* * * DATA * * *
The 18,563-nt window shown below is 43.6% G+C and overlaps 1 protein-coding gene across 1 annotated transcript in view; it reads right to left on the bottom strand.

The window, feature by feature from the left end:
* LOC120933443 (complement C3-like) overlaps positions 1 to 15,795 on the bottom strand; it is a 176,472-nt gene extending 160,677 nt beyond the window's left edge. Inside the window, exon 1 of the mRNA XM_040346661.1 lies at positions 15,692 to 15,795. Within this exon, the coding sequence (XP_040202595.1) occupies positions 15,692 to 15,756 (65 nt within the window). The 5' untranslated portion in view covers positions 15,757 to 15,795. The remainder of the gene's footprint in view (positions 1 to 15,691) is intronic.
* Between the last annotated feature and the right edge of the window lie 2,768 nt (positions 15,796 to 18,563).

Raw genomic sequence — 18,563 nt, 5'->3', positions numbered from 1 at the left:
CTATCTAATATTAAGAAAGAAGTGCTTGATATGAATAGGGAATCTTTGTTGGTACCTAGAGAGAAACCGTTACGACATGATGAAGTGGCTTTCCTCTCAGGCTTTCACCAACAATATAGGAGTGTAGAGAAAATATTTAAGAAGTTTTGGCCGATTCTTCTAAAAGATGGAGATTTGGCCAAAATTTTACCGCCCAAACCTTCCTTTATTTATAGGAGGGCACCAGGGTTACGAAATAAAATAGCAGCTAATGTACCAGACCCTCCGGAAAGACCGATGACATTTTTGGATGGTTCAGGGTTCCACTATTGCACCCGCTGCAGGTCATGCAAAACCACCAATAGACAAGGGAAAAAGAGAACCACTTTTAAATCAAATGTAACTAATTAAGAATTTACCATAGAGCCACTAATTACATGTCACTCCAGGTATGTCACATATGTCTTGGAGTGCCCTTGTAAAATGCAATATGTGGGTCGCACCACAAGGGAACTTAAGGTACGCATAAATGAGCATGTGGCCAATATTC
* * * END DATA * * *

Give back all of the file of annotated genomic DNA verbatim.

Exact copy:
The 18,563-nt window shown below is 43.6% G+C and overlaps 1 protein-coding gene across 1 annotated transcript in view; it reads right to left on the bottom strand.

The window, feature by feature from the left end:
* LOC120933443 (complement C3-like) overlaps positions 1 to 15,795 on the bottom strand; it is a 176,472-nt gene extending 160,677 nt beyond the window's left edge. Inside the window, exon 1 of the mRNA XM_040346661.1 lies at positions 15,692 to 15,795. Within this exon, the coding sequence (XP_040202595.1) occupies positions 15,692 to 15,756 (65 nt within the window). The 5' untranslated portion in view covers positions 15,757 to 15,795. The remainder of the gene's footprint in view (positions 1 to 15,691) is intronic.
* Between the last annotated feature and the right edge of the window lie 2,768 nt (positions 15,796 to 18,563).

Raw genomic sequence — 18,563 nt, 5'->3', positions numbered from 1 at the left:
CTATCTAATATTAAGAAAGAAGTGCTTGATATGAATAGGGAATCTTTGTTGGTACCTAGAGAGAAACCGTTACGACATGATGAAGTGGCTTTCCTCTCAGGCTTTCACCAACAATATAGGAGTGTAGAGAAAATATTTAAGAAGTTTTGGCCGATTCTTCTAAAAGATGGAGATTTGGCCAAAATTTTACCGCCCAAACCTTCCTTTATTTATAGGAGGGCACCAGGGTTACGAAATAAAATAGCAGCTAATGTACCAGACCCTCCGGAAAGACCGATGACATTTTTGGATGGTTCAGGGTTCCACTATTGCACCCGCTGCAGGTCATGCAAAACCACCAATAGACAAGGGAAAAAGAGAACCACTTTTAAATCAAATGTAACTAATTAAGAATTTACCATAGAGCCACTAATTACATGTCACTCCAGGTATGTCACATATGTCTTGGAGTGCCCTTGTAAAATGCAATATGTGGGTCGCACCACAAGGGAACTTAAGGTACGCATAAATGAGCATGTGGCCAATATTC